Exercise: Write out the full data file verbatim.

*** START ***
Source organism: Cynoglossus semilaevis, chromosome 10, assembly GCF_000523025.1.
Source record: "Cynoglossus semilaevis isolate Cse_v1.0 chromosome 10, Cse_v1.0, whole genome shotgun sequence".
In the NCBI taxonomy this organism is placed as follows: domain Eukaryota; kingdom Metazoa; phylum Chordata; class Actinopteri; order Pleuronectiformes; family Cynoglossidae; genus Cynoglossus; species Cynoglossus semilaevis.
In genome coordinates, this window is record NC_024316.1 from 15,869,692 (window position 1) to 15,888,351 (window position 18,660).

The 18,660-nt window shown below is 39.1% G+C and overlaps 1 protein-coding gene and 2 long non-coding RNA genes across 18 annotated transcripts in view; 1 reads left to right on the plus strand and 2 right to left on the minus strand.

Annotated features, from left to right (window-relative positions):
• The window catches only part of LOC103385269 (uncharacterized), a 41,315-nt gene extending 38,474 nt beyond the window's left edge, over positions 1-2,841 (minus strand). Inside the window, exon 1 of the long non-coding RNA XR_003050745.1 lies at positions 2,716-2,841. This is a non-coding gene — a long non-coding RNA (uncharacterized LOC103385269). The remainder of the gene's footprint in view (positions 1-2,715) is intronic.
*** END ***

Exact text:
Source organism: Cynoglossus semilaevis, chromosome 10, assembly GCF_000523025.1.
Source record: "Cynoglossus semilaevis isolate Cse_v1.0 chromosome 10, Cse_v1.0, whole genome shotgun sequence".
In the NCBI taxonomy this organism is placed as follows: domain Eukaryota; kingdom Metazoa; phylum Chordata; class Actinopteri; order Pleuronectiformes; family Cynoglossidae; genus Cynoglossus; species Cynoglossus semilaevis.
In genome coordinates, this window is record NC_024316.1 from 15,869,692 (window position 1) to 15,888,351 (window position 18,660).

The 18,660-nt window shown below is 39.1% G+C and overlaps 1 protein-coding gene and 2 long non-coding RNA genes across 18 annotated transcripts in view; 1 reads left to right on the plus strand and 2 right to left on the minus strand.

Annotated features, from left to right (window-relative positions):
• The window catches only part of LOC103385269 (uncharacterized), a 41,315-nt gene extending 38,474 nt beyond the window's left edge, over positions 1-2,841 (minus strand). Inside the window, exon 1 of the long non-coding RNA XR_003050745.1 lies at positions 2,716-2,841. This is a non-coding gene — a long non-coding RNA (uncharacterized LOC103385269). The remainder of the gene's footprint in view (positions 1-2,715) is intronic.